Mueller detailed numerous incidents related to obstruction, some of which we mentioned above, that were under his microscope. Mueller also noted that a sitting president cannot be indicted, per the DOJ’s longstanding guidelines.

With obstruction, a prosecutor needs to be able to prove “corrupt intent” beyond a reasonable doubt.

As Mueller noted, there needs to be an “obstructive act,” a “nexus between the obstructive act and an official proceeding” and “corrupt intent.”

“The word ‘corruptly’ provides the intent element for obstruction ofjustice and means acting ‘knowingly and dishonestly’ or ‘with an improper motive,'” the Mueller report explained.

Trump’s lawyers argued, as Dershowitz did, that that the President “cannot obstruct justice by exercising his constitutional authority to close Department ofJustice investigations or terminate the FBI Director.” They also said that Trump’s actions over the course of the investigation could be attributed to him being upset about a cloud hovering over his presidency for something he didn’t do (i.e. conspiring with Russia).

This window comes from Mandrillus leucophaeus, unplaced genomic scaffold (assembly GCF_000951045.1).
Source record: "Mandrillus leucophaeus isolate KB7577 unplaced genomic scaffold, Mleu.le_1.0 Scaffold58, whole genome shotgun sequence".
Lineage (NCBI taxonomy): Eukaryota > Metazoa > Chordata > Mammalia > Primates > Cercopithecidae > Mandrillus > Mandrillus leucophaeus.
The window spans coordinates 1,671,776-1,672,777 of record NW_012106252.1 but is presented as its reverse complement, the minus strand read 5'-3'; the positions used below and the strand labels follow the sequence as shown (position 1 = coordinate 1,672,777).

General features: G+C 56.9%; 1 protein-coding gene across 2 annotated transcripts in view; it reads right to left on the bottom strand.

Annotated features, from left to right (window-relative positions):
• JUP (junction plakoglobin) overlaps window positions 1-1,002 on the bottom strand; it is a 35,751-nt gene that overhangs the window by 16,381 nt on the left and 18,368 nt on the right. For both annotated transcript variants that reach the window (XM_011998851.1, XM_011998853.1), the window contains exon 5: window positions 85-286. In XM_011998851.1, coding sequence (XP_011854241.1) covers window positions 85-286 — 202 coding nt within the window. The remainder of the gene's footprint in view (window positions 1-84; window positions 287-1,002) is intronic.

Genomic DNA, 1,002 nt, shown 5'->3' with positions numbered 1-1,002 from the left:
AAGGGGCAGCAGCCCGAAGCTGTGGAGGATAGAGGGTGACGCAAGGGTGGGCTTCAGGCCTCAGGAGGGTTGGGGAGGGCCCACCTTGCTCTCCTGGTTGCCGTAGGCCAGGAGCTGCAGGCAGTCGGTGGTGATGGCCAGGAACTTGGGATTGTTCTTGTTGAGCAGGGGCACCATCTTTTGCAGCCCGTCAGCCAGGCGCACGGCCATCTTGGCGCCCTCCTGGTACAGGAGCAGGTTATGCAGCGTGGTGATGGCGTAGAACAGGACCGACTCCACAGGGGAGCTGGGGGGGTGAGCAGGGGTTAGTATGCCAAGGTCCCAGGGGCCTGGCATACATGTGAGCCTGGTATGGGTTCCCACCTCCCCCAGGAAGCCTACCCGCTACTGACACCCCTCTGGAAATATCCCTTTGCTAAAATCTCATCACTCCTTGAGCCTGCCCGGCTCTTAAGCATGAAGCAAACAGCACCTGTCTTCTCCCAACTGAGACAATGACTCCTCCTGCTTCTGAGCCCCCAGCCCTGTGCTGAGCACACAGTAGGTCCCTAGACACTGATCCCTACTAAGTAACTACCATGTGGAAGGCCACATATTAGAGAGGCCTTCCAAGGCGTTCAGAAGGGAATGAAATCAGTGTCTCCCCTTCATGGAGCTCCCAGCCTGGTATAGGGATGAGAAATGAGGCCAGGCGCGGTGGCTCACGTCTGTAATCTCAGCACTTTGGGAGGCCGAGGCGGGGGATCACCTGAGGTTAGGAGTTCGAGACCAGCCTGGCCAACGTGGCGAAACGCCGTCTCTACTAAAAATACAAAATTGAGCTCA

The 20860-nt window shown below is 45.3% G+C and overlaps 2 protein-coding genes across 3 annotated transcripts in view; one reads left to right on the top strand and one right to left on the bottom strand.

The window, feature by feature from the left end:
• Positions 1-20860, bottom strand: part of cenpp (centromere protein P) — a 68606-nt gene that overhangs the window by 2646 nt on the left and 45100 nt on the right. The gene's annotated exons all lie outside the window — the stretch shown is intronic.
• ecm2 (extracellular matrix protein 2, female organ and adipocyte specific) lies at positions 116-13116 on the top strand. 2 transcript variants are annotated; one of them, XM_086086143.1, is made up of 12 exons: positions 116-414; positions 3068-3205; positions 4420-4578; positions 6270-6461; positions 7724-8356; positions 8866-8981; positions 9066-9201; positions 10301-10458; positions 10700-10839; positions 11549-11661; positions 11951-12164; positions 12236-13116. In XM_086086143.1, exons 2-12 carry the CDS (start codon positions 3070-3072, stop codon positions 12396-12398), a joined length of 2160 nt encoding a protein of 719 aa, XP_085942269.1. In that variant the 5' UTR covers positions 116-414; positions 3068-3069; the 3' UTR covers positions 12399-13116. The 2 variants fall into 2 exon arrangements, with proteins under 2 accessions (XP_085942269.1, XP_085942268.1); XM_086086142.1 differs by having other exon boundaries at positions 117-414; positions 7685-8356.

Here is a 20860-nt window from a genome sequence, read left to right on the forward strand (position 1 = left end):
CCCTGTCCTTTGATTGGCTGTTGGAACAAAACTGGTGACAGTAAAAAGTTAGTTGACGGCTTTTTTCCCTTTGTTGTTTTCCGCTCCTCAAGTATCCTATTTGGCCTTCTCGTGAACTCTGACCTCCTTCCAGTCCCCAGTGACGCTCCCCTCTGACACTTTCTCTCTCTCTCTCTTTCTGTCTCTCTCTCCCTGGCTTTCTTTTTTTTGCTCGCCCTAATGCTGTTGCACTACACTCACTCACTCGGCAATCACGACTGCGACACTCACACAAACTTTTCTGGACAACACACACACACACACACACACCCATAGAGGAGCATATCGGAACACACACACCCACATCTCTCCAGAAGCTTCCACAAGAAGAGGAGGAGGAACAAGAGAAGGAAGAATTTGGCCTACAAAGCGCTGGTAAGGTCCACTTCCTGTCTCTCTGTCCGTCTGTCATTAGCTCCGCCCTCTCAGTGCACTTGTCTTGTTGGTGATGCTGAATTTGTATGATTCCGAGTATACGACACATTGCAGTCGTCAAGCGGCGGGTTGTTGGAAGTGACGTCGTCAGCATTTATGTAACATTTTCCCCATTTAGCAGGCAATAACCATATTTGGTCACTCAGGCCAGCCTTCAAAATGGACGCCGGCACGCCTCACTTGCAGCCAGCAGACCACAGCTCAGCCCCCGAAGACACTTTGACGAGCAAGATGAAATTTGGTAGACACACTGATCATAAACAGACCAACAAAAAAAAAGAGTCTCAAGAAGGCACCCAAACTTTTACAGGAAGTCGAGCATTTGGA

Mueller answered that, “In analyzing counsel’s statutory arguments, we concluded that the President’s proposed interpretation of Section 1512(c)(2) is contrary to the litigating position of the Department of Justice and is not supported by principles of statutory construction.”

“As for the constitutional arguments, we recognized that the Department of Justice and the courts have not definitively resolved these constitutional issues,” he added.

[Image via SAUL LOEB/AFP/Getty Images]

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Matt Naham is the Senior A.M. Editor of Law&Crime.